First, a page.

Fri | Dec 9, 2016

Public defender cleans house

Published:Sunday | April 18, 2010 | 12:00 AM
Earl Witter

Gary Spaulding, Senior Gleaner Writer

THE OFFICE of the Public Defender is facing a staggering backlog of cases numbering in the hundreds.

This has been compounded by the increasing number of persons seeking the assistance of that office, which is marking its 10th year.

Public Defender Earl Witter told The Sunday Gleaner that since the start of this year, 255 new complaints had been received by his office.

Only 18 of that number have been closed.

"If this trend continues, we will be over the 1,000 mark for 2010," said Witter. "We will have to build repute by what we do."

But there are many other cases from previous years, which has added to the workload of Witter's office.

The total number of outstanding cases to date is just under 1,500.

After undertaking what appears to be a comprehensive house-cleaning exercise, Witter appears confident that the challenges will be increasingly manageable.

"I see the day coming when I will have to make out a case for additional staff so the backlog can be dealt with," said Witter.

"I am pretty certain that I will be making out the case."

Last year, Witter's office received 846 cases, but at the end of the year, 687 were still unresolved.

As at 2008, there were 1,231 cases pending from previous years.

The Public Defender's Office handled 1,043 cases in 2008, of which 651 were from male complainants and 392 from females.

Handicapped

Four hundred and sixty-nine of those cases were closed by the end of the year.

According to Witter, his office had been handicapped by shoddy work from investigators.

He was at pains to stress, however, that he was highly appreciative of past public defenders, as well as staff members who survived what he characterised as a rebellion in his office.

"I am pleased with the staff members who have remained with me," he declared.

With the "obstacles" now out of the way, Witter said the primary objective of his office is to improve the current 18 per cent closure rate.

"We acknowledge that this is not good enough," Witter asserted. "The strategic plan of this office for the period 2010-13 is to address this challenge."

Witter suggested that with the major staff challenges now out of the way, the way is clear for progress.

"This was a function of significant staff retrenchment necessitated by gymnastic resistance to reaculturation, as well as my insistence on thorough investigations."

Witter said while he makes no criticism of the way investigations were conducted prior to his appointment, he was able to speak to culture that he inherited.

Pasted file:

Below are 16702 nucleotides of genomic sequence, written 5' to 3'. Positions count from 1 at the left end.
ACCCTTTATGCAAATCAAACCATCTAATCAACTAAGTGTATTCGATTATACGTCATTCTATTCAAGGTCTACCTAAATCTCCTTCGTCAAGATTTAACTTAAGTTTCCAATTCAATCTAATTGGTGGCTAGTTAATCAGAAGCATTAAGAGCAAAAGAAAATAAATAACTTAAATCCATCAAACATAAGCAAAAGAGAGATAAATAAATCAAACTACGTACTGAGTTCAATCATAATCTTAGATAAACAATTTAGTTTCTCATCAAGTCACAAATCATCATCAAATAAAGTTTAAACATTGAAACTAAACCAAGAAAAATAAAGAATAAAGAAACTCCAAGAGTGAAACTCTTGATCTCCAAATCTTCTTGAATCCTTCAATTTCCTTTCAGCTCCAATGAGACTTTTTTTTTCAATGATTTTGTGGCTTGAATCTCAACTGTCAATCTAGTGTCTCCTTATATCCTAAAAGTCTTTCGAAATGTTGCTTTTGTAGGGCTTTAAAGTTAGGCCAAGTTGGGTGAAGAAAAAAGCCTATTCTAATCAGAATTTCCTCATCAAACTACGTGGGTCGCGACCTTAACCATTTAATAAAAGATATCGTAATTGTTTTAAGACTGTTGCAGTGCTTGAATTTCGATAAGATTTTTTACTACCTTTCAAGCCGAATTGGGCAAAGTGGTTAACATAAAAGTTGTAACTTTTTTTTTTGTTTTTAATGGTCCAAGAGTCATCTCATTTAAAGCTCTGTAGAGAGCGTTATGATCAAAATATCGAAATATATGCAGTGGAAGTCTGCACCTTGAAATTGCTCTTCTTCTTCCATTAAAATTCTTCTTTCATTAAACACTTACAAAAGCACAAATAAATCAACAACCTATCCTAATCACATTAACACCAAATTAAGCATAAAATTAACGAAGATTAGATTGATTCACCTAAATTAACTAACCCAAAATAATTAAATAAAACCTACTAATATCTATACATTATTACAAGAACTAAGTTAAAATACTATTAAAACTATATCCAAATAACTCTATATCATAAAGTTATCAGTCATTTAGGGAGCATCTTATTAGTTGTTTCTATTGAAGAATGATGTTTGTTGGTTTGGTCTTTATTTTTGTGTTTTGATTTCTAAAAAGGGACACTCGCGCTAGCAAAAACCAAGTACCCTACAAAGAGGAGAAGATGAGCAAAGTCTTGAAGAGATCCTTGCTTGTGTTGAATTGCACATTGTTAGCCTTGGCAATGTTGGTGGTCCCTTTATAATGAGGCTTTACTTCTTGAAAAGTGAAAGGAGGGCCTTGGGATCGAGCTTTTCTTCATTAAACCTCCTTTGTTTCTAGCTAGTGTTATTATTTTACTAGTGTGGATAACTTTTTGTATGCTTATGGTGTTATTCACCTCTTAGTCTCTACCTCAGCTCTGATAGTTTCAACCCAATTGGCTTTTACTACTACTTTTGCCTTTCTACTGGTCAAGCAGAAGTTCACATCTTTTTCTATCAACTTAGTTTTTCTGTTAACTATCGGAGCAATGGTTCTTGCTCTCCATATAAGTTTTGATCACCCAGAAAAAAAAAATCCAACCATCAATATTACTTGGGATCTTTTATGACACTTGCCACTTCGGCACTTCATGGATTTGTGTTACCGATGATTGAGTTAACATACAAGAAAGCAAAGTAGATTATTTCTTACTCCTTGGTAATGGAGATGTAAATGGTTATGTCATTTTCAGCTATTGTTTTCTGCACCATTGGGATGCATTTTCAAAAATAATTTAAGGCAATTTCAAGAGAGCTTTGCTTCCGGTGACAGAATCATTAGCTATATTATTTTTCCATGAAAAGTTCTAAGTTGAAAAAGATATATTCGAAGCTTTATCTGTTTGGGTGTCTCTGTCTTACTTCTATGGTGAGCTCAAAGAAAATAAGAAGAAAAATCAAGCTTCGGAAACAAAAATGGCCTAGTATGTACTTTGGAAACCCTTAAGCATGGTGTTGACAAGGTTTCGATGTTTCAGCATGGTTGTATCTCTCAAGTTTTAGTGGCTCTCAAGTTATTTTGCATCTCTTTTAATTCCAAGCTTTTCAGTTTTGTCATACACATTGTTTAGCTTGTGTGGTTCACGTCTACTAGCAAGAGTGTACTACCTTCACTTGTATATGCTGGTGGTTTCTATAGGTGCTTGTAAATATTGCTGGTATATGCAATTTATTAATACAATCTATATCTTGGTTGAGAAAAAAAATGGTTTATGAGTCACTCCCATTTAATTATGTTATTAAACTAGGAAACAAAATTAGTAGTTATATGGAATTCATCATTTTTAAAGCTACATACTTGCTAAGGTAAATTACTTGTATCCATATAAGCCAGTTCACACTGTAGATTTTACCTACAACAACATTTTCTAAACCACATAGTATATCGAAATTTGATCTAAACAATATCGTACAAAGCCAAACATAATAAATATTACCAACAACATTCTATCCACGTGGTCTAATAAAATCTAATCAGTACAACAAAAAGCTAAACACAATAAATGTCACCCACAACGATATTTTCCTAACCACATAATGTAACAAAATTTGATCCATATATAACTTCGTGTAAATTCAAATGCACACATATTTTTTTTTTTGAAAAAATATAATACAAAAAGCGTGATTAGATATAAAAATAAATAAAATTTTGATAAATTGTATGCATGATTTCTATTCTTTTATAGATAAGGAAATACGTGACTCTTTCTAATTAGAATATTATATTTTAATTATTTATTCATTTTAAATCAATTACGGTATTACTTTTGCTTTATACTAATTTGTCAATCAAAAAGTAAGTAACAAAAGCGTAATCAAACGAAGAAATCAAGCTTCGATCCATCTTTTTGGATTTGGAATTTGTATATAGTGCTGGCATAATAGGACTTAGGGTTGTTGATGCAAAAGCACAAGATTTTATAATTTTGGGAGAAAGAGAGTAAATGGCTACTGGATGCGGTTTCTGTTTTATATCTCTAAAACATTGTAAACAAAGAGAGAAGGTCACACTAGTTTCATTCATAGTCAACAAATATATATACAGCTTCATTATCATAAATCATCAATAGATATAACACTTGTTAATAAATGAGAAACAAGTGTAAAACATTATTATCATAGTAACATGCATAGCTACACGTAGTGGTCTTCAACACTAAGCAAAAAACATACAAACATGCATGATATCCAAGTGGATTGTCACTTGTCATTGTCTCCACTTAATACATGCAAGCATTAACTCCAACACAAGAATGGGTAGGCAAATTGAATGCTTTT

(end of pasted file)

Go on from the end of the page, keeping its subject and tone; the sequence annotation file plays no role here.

"I found that there were investigators with eyes keener on the statistics than on the investigation, and hence on the quality of service delivery," the public defender said.

Stand-off

Witter told The Sunday Gleaner that he refused to close files unless he was satisfied that the investigations were thorough.

"There was just too much scratching of the surface," he complained. "That is what led to the perception that nothing comes out of investigations."

This, he said, led to a stand-off with the staff members.

"I was confronted by arrogance, malaise and indolence that I found intolerable and had to be eradicated," he declared.

According to Witter, he refused to put up with "many a weary travellers who ventured to our door as a place of last resort".

In tidying up the system, the public defender said he restructured the contractual arrangements with staff members.

At the end of the two-year contract period, many of the staff members' tenure was not renewed.

Witter disclosed that he now has in place an almost new team of secretaries, investigators and registrars.

The Public Defender Act was passed in 1999 and came into effect on April 16, 2000.

The public defender was given additional jurisdiction to investigate circumstances in which it is alleged that a person's constitutional rights have been violated.

Accordingly, the office is mandated, in accordance with the principles of natural justice and the Jamaican Constitution, to investigate complaints brought by members of the State, and to seek redress for constitutional and administrative injustice.

It is required to provide, where necessary and possible, the attorney fees needed to pursue constitutional remedies in court.

gary.spaulding@gleanerjm.com